Prevalence of use of tobacco and cannabis products among UCSF dental patients with Periodontal Disease: cross sectional assessment
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Prevalence of use of tobacco and cannabis products among UCSF dental patients with Periodontal Disease: cross sectional assessment

  • Author(s): Suryadevara, Jyotirmaie
  • Advisor(s): Kapila, Yvonne
  • et al.
Abstract

Background: The aims of this study are to assess the prevalence of tobacco and cannabis use among adult patients visiting the UCSF Dental Center between January of 2019 and June of 2020, and to compare the periodontal diagnoses between tobacco/cannabis use groups, while accounting for demographic confounding factors, such as age, gender, race, ethnicity, and insurance.

Methods: Data were derived from UCSF Dental Center student, resident, and faculty clinics. The extracted data fit the inclusion criteria, which included individuals age ≥18 that had dental examinations completed between January 2019 to June 2020. Data analysis was performed to ascertain the relationship between use of tobacco (past and present) and/or cannabis products and periodontitis as defined by AAP/CDC definitions. Covariates included age, gender, and insurance status. Univariable and multivariable logistic regression analyses were carried out to evaluate the relationship between exposure (tobacco/cannabis use) and outcome (periodontitis).

Results: Within the patient population of UCSF Dental Center, that met the inclusion criteria, 6.2% of patients were current tobacco users, 12.0% were former tobaccos users, 6.5% were cannabis users, and 2.3% were both tobacco and cannabis users. Modelling with multiple logistic regression revealed that current and former cigarette users had 1.7x and 1.4x, respectively, the odds as never smokers of having periodontitis (adjusted OR = 1.7; 95% CI 1.4-2.2 and adjusted OR = 1.4; 95% CI 1.2-1.7, respectively). Cannabis users had 1.3x the odds of having periodontitis (adjusted OR = 1.3; 95% CI 1.0-1.5). The odds of having periodontal disease while using both cannabis and tobacco product were statistically significant (adjusted OR = 1.7; 95% CI 1.2-2.4). In addition to looking at the association between tobacco and/or cannabis product use and periodontal disease that included moderate disease, a logistic regression analysis was completed to assess whether there was an association between tobacco products, cannabis products, and tobacco and cannabis products and specifically severe periodontal disease. Compared to tobacco and cannabis non-use, current and former cigarette use was associated with 2.2x and 1.5x, respectively, the odds of a severe form of periodontal disease (adjusted OR = 2.2; 95% CI 1.9-2.7 and adjusted OR = 1.5; 95% CI 1.3-1.7, respectively). Cannabis use did not have a statistically significant association with severe periodontal disease (adjusted OR = 1.1; 95% CI 0.9-1.4). Using both cannabis and tobacco products was associated with approximately twice the odds of severe periodontal disease (adjusted OR = 2.4; 95% CI 1.7-3.2). Finally, an ordered logistic regression analysis was conducted. This analysis revealed that odds of being in a more severe category of periodontal disease increases with use of tobacco or cannabis products. After adjusting for covariates, current and former cigarette users had 2x greater odds of being in a more severe category of periodontal disease than never smokers (adjusted OR = 2.1; 95% CI 1.8-2.4 and adjusted OR = 1.5; 95% CI 1.3-1.7, respectively). Cannabis users had 1.2x greater odds than never smokers of being a more severe category of periodontal disease (adjusted OR = 1.2; 95% CI 1.1-1.4) Using both cannabis and tobacco products was also statistically significantly associated with higher odds of being at a greater severity level of periodontal disease (adjusted OR = 2.1; 95% CI 1.6-2.7).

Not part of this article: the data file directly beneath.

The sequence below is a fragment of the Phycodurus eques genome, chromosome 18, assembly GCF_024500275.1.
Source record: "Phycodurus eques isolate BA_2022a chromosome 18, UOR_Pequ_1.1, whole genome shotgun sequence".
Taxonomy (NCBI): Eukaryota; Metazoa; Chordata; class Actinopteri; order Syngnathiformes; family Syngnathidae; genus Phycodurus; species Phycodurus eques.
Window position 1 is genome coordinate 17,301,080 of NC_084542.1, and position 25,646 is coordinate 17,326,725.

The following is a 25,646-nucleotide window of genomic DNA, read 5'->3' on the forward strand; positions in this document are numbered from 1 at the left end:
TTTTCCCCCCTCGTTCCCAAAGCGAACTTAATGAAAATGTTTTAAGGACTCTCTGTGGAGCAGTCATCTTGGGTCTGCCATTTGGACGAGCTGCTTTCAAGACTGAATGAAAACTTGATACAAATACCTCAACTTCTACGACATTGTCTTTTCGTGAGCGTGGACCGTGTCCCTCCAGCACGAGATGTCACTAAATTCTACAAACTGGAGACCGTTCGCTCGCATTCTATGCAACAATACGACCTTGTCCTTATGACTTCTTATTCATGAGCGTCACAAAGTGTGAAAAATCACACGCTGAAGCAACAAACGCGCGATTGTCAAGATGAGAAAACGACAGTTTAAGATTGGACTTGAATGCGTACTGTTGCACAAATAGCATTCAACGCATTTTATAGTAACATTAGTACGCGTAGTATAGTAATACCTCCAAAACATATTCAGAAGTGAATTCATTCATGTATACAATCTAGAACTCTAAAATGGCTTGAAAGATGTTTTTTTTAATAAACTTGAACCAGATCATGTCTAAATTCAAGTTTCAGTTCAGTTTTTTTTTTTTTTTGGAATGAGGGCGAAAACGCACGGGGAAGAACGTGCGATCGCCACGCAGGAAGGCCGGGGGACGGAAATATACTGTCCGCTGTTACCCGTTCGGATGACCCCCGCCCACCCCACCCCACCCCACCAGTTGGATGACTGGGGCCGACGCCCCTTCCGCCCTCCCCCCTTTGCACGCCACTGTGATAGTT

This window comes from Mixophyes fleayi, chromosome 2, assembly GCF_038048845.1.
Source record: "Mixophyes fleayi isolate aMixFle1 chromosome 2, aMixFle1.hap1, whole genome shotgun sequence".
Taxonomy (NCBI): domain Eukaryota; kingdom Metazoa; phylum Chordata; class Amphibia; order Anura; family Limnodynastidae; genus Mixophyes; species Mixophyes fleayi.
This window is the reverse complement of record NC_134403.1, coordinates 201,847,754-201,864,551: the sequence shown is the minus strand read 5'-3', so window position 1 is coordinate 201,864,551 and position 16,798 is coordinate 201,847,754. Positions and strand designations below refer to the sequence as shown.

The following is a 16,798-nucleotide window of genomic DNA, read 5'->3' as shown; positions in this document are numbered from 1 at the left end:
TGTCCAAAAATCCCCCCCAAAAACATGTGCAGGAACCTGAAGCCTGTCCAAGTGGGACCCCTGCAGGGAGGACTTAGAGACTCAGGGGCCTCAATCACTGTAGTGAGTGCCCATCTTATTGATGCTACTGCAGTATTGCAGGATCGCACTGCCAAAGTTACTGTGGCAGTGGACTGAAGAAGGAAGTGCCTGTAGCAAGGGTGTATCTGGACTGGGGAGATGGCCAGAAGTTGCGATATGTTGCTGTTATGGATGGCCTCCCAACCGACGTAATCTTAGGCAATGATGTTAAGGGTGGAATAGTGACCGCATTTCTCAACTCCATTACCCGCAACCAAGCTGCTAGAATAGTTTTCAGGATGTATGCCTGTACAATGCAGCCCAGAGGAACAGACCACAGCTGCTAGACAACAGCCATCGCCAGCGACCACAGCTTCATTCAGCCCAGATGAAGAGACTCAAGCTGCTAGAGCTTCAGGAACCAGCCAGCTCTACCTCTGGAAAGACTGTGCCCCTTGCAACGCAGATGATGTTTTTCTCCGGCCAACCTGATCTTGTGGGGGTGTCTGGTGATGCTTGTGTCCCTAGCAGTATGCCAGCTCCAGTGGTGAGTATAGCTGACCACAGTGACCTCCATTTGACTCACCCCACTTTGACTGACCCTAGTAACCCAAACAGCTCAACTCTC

Conclusion: In this sample of dental patients in a Northern California academic practice tobacco use, with and without cannabis use, was associated with periodontitis and severe periodontitis. In addition, the results of this study showed that cannabis use alone was associated with periodontitis, but not severe periodontal disease. With the recent legalization of medical and recreational cannabis use, there will likely be an increase in prevalence of cannabis use throughout the United States. It is important for health care clinicians to understand its potentials risks. Determining whether an association exists between cannabis and periodontal disease should be a priority for periodontal epidemiological studies. Dental and medical practitioners should take steps to raise awareness of the possibility of regular tobacco and cannabis use as potential risk factors for periodontal disease.

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